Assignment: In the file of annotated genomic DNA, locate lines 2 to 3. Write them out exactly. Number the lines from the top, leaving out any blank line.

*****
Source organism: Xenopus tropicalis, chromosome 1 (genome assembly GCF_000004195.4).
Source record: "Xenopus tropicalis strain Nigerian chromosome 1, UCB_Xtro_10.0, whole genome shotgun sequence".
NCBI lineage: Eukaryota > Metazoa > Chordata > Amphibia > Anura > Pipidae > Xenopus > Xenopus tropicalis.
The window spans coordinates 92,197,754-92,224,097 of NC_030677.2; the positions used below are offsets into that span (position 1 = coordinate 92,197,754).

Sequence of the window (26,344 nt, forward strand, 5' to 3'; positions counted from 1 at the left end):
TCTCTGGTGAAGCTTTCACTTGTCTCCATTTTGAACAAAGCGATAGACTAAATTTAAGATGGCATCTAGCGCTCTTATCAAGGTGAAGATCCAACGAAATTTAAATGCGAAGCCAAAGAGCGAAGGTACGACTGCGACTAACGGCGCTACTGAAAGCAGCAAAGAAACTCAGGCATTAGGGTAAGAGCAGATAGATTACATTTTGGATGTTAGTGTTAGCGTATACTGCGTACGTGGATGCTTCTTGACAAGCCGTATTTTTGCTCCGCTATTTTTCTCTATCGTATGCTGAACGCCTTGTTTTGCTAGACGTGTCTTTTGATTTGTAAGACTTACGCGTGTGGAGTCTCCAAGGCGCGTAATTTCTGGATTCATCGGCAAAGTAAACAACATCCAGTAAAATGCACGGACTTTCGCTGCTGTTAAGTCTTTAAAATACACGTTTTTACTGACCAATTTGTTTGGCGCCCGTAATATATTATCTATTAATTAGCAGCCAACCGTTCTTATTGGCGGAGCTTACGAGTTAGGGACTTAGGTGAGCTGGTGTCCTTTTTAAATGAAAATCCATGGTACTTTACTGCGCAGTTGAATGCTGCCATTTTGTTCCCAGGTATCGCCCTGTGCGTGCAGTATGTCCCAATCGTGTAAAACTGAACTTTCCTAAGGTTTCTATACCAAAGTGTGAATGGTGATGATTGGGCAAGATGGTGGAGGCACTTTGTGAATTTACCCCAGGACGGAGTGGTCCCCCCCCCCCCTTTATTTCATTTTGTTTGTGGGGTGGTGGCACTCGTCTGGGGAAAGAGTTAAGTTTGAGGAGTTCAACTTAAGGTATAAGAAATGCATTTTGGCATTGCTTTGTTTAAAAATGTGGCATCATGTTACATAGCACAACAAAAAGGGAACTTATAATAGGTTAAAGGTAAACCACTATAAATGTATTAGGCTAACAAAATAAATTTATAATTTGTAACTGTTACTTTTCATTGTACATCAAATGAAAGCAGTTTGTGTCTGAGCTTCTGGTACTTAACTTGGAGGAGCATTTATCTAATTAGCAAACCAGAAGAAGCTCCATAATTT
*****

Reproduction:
Source record: "Xenopus tropicalis strain Nigerian chromosome 1, UCB_Xtro_10.0, whole genome shotgun sequence".
NCBI lineage: Eukaryota > Metazoa > Chordata > Amphibia > Anura > Pipidae > Xenopus > Xenopus tropicalis.